Monthly Archives: April 2014

The Poor Man JavaScript Prolog: solving zebra puzzle!

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Update: This post is outdated and this project can now be found at github zebrajs

Zebra/Einstein puzzle is basically a constraint problem, where you have to find a unique solution that satisfy all constraints.
Its fun and can be easily solved on paper.

The Poor Man JavaScript Prolog its what I call a Variable Object implementation in JavaScript that can do two important things:

  • Unify: variable unification,
  • Not Unify: constrain variable to not unify with other variable.

My first solution of zebra puzzle, like many others out their, was kind of a brute force approach it wasn’t complete brute force because the defined constrains
make the program to fail earlier and try other options and also because the constrains or facts will fill some of the values.

I was thinking in the problem from the wrong perspective, I should have used a more constrain satisfaction approach.

For example, I can start with 5 vars representing the houses, and all vars start with all the possible house values: [“red”, “green”, “white”, “yellow” “blue”];
Using constrains I will start removing values from the variables until I end up with only one value per variable.

Using js Variable this can be done with defining a domain and not_unify.

So, first I start the initial state like this:

function getVars (domain) {
	var res = [];

	for (var i=0; i

All variables have a domain and are constrained to be distinct.

To solve the zebra puzzle, I defined the following functions:

  • same_pos (x, y, state): x and y are at same position (column),
  • position(x,p,state): x are at possible positions p,
  • left_of (y,x, state): y is left of x,
  • next_to (x, y, state): x is next to y,

After this functions are defined I can define constrains like this:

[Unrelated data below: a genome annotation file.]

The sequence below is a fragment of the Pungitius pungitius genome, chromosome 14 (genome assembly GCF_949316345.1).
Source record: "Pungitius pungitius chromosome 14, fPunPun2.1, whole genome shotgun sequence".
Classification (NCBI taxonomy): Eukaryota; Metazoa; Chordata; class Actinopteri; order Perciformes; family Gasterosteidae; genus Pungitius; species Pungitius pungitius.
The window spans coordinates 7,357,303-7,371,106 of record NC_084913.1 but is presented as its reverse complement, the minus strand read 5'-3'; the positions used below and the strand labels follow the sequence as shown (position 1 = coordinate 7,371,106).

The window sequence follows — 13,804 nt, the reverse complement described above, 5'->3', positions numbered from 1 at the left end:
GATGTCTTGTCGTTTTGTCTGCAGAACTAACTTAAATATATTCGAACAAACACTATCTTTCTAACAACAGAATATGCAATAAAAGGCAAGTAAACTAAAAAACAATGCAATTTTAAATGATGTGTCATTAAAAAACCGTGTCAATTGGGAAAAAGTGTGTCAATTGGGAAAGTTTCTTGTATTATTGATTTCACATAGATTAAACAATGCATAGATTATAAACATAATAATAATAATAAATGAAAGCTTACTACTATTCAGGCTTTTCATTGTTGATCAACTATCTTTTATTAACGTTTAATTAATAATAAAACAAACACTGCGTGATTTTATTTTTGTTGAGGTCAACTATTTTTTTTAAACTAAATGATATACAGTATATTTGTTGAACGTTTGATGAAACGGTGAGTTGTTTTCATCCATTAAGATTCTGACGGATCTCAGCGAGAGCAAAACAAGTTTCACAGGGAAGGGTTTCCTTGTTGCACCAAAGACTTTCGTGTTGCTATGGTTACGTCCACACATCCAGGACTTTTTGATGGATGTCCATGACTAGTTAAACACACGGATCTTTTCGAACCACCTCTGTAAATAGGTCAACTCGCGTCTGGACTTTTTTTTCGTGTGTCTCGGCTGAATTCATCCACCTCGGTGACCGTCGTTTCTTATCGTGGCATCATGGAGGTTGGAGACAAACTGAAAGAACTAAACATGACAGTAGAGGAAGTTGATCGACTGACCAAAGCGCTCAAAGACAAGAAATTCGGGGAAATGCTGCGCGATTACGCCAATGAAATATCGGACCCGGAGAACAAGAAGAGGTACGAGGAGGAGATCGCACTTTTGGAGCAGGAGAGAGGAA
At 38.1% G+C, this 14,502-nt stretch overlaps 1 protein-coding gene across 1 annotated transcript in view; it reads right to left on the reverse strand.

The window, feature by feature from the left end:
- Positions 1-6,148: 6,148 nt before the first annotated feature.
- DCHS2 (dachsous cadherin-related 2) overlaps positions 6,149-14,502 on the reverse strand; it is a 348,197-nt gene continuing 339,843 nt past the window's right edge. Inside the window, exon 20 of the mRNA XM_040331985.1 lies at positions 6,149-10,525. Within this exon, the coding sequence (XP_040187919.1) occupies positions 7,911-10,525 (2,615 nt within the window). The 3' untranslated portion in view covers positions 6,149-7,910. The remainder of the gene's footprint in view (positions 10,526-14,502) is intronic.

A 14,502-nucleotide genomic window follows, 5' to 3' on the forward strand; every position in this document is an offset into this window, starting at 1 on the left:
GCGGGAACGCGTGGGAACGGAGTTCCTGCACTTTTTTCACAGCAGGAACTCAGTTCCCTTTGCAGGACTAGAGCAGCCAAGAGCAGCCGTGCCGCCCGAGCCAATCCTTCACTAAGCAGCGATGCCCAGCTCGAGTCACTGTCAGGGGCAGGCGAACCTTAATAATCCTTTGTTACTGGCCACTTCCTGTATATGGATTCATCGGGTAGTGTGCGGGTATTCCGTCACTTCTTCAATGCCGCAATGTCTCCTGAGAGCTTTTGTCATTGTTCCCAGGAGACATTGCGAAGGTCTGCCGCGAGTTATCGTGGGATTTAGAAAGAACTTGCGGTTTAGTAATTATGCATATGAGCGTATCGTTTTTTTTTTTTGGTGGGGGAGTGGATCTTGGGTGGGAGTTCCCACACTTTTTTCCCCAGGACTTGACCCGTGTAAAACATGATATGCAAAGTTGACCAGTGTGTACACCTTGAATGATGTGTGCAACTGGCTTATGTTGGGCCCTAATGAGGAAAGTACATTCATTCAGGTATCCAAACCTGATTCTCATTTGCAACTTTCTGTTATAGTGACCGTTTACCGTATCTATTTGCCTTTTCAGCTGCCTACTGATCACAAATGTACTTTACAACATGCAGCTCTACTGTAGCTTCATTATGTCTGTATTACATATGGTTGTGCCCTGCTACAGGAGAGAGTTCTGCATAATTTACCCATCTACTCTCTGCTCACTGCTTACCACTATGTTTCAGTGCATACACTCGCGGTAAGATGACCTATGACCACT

var state = initState();

var constrains = [
// The Zebra puzzle, a.k.a. Einstein's Riddle, is a logic puzzle which is to be solved programmatically. It has several variants, one of them this:

//  There are five houses.
//  The English man lives in the red house.
function () {return same_pos("english", "red", state);},

//  The Swede has a dog.
function () {return same_pos("swede", "dog", state);},

//  The Dane drinks tea.
function () {return same_pos("dane", "tea", state);},

//  They drink coffee in the green house.
function () {return same_pos("coffee", "green", state);},

//  The man who smokes Pall Mall has birds.
function () {return same_pos("pallmall", "birds", state);},

//  In the yellow house they smoke Dunhill.
function () {return same_pos("yellow", "dunhill", state);},

//  The man who smokes Blue Master drinks beer.
function () {return same_pos("bluemaster", "beer", state);},

//  The German smokes Prince.
function () {return same_pos("german", "prince", state);},

//  In the middle house they drink milk.
function () {return position("milk", [1, 2, 3], state);},

//  The Norwegian lives in the first house.
function () {return position("norwegian", [0], state);},

//  The green house is immediately to the left of the white house.
function () {return left_of("green", "white", state);},

//  The man who smokes Blend lives in the house next to the house with cats.
function () {return next_to("blend", "cats", state);},

//  In a house next to the house where they have a horse, they smoke Dunhill.
function () {return next_to("dunhill", "horse", state);},

//  The Norwegian lives next to the blue house.
function () {return next_to("norwegian", "blue", state);},